Director: Neil Jordan
Notable Cast: Gemma Arterton, Saoirse Ronan, Sam Riley, Caleb Landry Jones
While Neil Jordan has been hit or miss in his career since his horror days, the vision and atmosphere he drove into the vampire genre with Interview with the Vampire is something that changed how I looked at the monstrous creatures growing up. With Byzantium he returns to the genre with another atmospheric tale of immortality and the weight that it brings. Once again, he succeeds in spades here delivering a tale both horrifying in its concept and oddly enough heartwarming in a weird way.
When two “sisters” (Ronan and Arterton) arrive in the new city they have aspirations to be able to stay there for some time instead of moving again so quickly. The problem that seems to plague them is that they are both vampires and their need for human blood leaves quite the nasty trail of bodies in its wake. This time though Ronan has found an unlikely companion in a young man (Jones) and some missing pieces in her life seem to be falling into place. That is until the “sisters” find out they are being hunted…
|Family will always be there...for eternity.|
What I love about Byzantium is how it rides the line between drama and horror. Jordan has always been a master of taking genre concepts and making them artistic dramas that really focus on the human condition regardless if the lead(s) are human or not. Byzantium is another one of those films. While it might not quite be as impactful character wise as Interview or as crazy as the plot of Company of Wolves, the film does strike a rather solid balance between character driven interactions and high arcing concept plots as we follow our two “sisters” through various events remembered through history and how they became vampires and fugitives. The interaction between Ronan and Arterton might be (surprisingly) light in Byzantium, but it’s effective and strong in chemistry and many of the smaller supporting roles are well filled and add support to the overall story.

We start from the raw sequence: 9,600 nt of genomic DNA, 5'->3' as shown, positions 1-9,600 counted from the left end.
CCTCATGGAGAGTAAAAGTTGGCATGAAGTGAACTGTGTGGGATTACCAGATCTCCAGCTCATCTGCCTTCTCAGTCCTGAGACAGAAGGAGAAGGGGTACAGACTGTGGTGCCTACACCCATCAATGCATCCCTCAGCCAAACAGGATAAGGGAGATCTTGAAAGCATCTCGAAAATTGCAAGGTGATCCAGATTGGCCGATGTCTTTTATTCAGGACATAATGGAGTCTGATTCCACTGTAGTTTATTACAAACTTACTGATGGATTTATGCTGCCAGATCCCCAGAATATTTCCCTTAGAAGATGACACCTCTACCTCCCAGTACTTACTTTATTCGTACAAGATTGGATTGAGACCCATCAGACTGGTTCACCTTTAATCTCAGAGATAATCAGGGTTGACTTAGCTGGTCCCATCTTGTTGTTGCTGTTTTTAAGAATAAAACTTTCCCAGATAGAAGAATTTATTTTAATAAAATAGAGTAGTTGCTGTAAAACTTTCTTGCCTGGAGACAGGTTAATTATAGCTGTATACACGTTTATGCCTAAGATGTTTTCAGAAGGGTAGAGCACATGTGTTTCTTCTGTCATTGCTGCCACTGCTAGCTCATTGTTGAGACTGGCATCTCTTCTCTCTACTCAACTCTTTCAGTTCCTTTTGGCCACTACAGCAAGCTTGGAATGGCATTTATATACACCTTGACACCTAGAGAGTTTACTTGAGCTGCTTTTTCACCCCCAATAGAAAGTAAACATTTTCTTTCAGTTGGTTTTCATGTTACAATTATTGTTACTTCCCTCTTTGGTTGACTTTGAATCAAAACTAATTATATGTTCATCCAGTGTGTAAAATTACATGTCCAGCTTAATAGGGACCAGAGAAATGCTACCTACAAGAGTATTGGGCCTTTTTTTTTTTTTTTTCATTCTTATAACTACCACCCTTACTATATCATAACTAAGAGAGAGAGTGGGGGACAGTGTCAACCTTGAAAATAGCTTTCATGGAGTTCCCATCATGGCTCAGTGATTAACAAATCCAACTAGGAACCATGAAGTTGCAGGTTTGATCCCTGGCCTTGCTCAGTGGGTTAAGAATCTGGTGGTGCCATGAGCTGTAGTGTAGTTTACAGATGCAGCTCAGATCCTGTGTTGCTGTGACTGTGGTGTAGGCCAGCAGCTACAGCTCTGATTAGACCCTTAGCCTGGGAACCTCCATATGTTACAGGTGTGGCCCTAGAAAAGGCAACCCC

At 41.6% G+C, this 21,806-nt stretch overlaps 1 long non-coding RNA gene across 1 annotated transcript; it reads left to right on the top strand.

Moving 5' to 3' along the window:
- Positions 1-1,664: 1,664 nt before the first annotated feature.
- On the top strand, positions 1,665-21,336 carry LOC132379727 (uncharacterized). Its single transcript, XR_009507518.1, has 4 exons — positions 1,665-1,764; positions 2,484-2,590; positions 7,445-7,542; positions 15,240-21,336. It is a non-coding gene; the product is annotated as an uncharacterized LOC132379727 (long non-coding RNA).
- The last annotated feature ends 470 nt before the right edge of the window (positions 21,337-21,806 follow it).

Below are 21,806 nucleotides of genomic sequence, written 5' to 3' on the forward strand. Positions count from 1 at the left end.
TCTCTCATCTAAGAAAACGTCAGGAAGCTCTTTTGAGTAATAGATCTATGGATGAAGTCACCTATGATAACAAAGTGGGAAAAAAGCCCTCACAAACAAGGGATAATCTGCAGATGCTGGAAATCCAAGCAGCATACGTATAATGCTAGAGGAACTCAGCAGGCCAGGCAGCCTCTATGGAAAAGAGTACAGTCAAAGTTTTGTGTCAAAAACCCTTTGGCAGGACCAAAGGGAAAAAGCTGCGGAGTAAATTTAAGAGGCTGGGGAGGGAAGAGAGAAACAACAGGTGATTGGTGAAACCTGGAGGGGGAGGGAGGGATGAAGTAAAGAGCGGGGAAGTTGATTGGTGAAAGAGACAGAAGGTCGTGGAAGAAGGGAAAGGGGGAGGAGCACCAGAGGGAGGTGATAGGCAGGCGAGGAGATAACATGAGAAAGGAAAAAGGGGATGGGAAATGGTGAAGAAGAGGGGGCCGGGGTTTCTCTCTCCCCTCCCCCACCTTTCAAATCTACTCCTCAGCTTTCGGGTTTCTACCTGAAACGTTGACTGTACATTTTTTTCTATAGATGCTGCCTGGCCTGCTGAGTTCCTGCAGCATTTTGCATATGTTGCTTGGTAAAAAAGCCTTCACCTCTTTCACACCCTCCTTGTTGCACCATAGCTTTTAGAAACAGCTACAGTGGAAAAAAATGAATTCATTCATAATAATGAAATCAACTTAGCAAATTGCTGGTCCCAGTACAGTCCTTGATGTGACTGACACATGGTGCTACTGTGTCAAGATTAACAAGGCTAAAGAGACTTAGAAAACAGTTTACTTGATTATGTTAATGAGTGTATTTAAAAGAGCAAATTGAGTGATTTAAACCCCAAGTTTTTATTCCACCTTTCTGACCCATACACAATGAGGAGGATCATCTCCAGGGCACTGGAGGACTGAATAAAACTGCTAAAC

Don’t expect Byzantium to be a true horror film though. Very little of the film is spent on horror elements like tension or gore, although there are a few brutal moments, instead the film caters to an atmospheric and dark dramatic touch. Jordan is exceptional at crafting films in this sense and it works in spades here. You get a few shocking moments of violence and a pretty sweet blood waterfall at one point, but don’t go in expecting to be horrified.
|High rise view.|
While the film might not be the best of Jordan’s career, it is a pleasant addition to his spectacularly thoughtful horror films that he crafts. Byzantium has strong performances, an eye for the visually striking, and an atmosphere that ably spreads the lost emotional effects of its characters for the audience. This is not a film for everyone, but it’s certainly a film that hit all the right moments for me.
Written By Matt Reifschneider
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